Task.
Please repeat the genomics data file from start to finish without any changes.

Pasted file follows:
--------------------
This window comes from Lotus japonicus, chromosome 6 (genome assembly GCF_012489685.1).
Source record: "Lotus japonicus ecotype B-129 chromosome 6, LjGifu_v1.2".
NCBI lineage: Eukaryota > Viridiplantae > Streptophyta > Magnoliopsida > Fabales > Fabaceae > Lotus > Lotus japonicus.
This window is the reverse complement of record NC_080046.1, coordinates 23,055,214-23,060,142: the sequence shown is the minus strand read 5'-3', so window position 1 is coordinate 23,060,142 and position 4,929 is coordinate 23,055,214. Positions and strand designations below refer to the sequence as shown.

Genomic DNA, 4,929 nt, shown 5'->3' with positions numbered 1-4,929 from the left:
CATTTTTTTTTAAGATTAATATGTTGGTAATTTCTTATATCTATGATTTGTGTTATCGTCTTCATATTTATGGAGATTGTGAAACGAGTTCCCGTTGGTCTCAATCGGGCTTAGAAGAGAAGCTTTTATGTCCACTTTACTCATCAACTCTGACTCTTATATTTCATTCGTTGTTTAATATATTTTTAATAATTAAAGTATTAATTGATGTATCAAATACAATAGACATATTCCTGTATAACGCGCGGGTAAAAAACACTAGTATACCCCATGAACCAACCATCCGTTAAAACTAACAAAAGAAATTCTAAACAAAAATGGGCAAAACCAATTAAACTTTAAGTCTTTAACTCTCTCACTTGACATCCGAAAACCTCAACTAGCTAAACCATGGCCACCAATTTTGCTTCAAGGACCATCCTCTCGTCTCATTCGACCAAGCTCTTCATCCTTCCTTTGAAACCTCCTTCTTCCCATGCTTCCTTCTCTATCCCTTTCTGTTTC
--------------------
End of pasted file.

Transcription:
This window comes from Lotus japonicus, chromosome 6 (genome assembly GCF_012489685.1).
Source record: "Lotus japonicus ecotype B-129 chromosome 6, LjGifu_v1.2".
NCBI lineage: Eukaryota > Viridiplantae > Streptophyta > Magnoliopsida > Fabales > Fabaceae > Lotus > Lotus japonicus.
This window is the reverse complement of record NC_080046.1, coordinates 23,055,214-23,060,142: the sequence shown is the minus strand read 5'-3', so window position 1 is coordinate 23,060,142 and position 4,929 is coordinate 23,055,214. Positions and strand designations below refer to the sequence as shown.

Genomic DNA, 4,929 nt, shown 5'->3' with positions numbered 1-4,929 from the left:
CATTTTTTTTTAAGATTAATATGTTGGTAATTTCTTATATCTATGATTTGTGTTATCGTCTTCATATTTATGGAGATTGTGAAACGAGTTCCCGTTGGTCTCAATCGGGCTTAGAAGAGAAGCTTTTATGTCCACTTTACTCATCAACTCTGACTCTTATATTTCATTCGTTGTTTAATATATTTTTAATAATTAAAGTATTAATTGATGTATCAAATACAATAGACATATTCCTGTATAACGCGCGGGTAAAAAACACTAGTATACCCCATGAACCAACCATCCGTTAAAACTAACAAAAGAAATTCTAAACAAAAATGGGCAAAACCAATTAAACTTTAAGTCTTTAACTCTCTCACTTGACATCCGAAAACCTCAACTAGCTAAACCATGGCCACCAATTTTGCTTCAAGGACCATCCTCTCGTCTCATTCGACCAAGCTCTTCATCCTTCCTTTGAAACCTCCTTCTTCCCATGCTTCCTTCTCTATCCCTTTCTGTTTC